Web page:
Ale stayed the primary beer varietal for literal centuries following that. In fact, lager wasn’t truly invented until around the 15th century – although the process for which it got its name – “lagering” – was common throughout the medieval period. Lager, for reference, is the German word for storeroom or warehouse. So “lagering” means to store beer in a cold place – like a cave, for example. Following its invention, lager would end up becoming the dominant family of beer through and up to the present.
What is Ale?
A Happy Accident
Ale is an alcoholic beverage made from four main ingredients: water, grain, yeast, and (most of the time) hops. If that sounds a little too generic to you, you’d be right. Because that’s actually just the definition of beer in general. What distinguishes ale as a beer family is how it ferments. Fermentation is a process by which, in this case, yeast (a microorganism) chemically breaks down sugars (found naturally in grain) and turns them into ethyl alcohol (the substance that, when consumed in large quantities, gets you drunk).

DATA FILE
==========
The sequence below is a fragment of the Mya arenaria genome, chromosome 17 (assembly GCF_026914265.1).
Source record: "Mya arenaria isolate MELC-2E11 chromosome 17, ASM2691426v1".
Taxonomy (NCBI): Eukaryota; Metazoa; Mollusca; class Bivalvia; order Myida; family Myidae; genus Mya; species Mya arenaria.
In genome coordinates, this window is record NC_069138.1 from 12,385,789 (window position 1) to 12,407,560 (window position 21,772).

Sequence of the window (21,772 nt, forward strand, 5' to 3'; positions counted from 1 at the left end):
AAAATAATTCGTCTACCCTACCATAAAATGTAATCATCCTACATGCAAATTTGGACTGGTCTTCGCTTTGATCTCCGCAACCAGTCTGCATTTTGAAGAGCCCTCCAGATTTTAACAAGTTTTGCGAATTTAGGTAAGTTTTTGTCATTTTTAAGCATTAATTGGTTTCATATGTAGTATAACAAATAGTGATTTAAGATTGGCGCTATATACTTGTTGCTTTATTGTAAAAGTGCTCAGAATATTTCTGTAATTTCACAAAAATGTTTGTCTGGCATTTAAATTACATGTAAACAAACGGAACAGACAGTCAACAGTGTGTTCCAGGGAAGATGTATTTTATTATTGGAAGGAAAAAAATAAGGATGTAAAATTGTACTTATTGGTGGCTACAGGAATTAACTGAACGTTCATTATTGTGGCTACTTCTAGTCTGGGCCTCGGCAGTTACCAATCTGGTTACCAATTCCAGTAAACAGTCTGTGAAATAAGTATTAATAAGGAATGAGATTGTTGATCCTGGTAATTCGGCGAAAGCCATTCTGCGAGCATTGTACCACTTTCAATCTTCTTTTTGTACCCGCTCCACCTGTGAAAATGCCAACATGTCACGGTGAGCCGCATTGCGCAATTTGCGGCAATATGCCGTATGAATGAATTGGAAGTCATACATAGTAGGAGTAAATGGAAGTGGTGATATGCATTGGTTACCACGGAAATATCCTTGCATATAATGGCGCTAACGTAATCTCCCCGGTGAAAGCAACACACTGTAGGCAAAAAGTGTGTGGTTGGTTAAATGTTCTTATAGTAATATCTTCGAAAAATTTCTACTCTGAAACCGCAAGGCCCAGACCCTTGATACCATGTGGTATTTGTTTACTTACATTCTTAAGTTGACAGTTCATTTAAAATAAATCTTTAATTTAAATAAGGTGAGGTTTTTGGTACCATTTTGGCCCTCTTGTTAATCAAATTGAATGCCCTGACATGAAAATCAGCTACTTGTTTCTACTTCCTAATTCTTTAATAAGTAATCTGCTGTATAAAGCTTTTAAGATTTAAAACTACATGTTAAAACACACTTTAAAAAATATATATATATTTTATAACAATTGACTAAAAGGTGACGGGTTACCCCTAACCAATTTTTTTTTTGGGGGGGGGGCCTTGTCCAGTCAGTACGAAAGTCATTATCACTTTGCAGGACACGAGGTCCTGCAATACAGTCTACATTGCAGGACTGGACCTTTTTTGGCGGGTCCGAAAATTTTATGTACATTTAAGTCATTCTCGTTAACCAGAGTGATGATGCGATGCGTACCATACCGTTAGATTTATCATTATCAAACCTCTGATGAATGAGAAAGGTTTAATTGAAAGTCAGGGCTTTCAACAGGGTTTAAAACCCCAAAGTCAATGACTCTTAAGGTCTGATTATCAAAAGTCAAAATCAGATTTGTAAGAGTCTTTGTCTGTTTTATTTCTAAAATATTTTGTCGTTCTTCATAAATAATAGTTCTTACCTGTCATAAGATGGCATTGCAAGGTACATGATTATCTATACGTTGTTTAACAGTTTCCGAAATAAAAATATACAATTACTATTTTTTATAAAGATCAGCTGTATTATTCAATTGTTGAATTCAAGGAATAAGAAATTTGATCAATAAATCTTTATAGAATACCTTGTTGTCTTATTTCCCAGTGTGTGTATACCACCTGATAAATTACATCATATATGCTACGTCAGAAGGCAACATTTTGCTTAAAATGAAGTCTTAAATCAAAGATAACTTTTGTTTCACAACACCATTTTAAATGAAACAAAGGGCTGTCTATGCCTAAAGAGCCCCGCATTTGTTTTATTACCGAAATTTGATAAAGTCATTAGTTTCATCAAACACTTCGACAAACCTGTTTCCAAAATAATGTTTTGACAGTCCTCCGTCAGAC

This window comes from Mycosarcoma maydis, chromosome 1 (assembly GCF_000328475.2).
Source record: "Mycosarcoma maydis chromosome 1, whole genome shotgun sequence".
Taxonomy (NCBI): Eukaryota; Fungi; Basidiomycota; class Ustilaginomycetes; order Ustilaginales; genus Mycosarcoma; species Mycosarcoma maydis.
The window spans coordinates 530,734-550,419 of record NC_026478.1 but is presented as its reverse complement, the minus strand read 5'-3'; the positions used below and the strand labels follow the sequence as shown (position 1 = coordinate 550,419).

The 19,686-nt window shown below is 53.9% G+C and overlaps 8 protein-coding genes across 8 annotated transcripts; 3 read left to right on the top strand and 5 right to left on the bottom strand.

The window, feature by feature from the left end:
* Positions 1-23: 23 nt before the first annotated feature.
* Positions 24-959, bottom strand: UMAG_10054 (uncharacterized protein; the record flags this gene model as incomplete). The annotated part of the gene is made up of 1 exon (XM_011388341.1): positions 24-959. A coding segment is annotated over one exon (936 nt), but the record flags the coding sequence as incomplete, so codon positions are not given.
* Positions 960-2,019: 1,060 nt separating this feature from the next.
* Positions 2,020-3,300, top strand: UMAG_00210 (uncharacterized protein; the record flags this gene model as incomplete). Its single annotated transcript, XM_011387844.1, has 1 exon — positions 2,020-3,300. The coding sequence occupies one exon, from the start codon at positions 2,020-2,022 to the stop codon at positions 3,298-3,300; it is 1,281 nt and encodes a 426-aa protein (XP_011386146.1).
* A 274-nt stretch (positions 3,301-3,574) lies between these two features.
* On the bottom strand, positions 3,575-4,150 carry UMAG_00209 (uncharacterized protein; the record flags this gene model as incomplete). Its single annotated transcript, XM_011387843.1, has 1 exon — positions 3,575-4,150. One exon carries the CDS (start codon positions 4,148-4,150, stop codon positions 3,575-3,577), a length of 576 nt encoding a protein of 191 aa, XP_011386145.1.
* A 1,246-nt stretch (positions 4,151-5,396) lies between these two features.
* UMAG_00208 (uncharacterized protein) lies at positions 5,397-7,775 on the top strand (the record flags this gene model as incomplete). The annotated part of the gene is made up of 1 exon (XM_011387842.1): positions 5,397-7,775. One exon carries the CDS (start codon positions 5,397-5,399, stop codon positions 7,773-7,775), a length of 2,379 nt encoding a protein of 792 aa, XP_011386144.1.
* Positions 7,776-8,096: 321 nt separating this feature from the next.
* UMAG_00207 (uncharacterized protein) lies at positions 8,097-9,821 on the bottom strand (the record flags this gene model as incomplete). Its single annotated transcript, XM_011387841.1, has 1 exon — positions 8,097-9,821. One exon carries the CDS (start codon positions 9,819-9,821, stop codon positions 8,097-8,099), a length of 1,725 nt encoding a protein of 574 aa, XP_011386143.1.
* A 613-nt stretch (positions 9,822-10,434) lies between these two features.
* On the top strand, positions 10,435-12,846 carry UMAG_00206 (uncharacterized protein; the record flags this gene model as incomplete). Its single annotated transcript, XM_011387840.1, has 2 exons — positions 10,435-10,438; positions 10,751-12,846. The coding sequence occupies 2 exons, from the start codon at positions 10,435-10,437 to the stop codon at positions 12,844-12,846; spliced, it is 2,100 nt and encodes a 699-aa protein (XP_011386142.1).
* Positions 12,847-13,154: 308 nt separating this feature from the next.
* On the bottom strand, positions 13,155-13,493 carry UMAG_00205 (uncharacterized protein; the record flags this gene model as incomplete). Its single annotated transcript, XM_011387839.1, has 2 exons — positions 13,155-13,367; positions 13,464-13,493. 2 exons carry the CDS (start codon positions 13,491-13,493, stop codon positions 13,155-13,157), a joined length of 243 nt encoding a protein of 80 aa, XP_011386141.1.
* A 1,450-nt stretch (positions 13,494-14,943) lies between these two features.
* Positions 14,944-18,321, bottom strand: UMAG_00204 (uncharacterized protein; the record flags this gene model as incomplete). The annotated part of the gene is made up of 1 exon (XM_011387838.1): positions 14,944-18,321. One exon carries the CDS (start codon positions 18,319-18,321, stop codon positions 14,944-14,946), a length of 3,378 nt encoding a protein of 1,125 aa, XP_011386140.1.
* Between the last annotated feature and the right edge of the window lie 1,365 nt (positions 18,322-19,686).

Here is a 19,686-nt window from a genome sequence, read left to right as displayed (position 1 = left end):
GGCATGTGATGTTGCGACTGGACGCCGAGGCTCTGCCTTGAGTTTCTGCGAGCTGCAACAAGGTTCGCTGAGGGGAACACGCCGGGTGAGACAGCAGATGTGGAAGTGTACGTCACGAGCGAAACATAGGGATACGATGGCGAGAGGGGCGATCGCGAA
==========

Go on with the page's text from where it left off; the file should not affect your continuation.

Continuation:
In this type of beer, that process is accomplished at a relatively warm temperature (typically between 60-75° Fahrenheit) with a strain of yeast called Saccharomyces cerevisiae – or a variation therein. While that latin name is big and hard to pronounce, what you need to know about what is more commonly called “brewer’s yeast” is this: it is a top-fermenting yeast strain. What that means is that the yeast sits on the top of the water/grain mixture used to make beer and eats the sugars to turn them into alcohol. It’s definitely more complicated and scientific than that, but that’s the short explanation.
What is Lager?
Ale's Cold Cousin
While lager contains the very same base ingredients as ale, the primary difference between the two is in the strain of yeast used in fermentation. The latin name for lager yeast is Saccharomyces uvarum. What differentiates it from ale yeast is twofold. First, it ferments at a lower temperature – typically between 35-55° Fahrenheit. Secondly, rather than fermenting from the top of the water/grain mixture, lager yeast ferments from the bottom.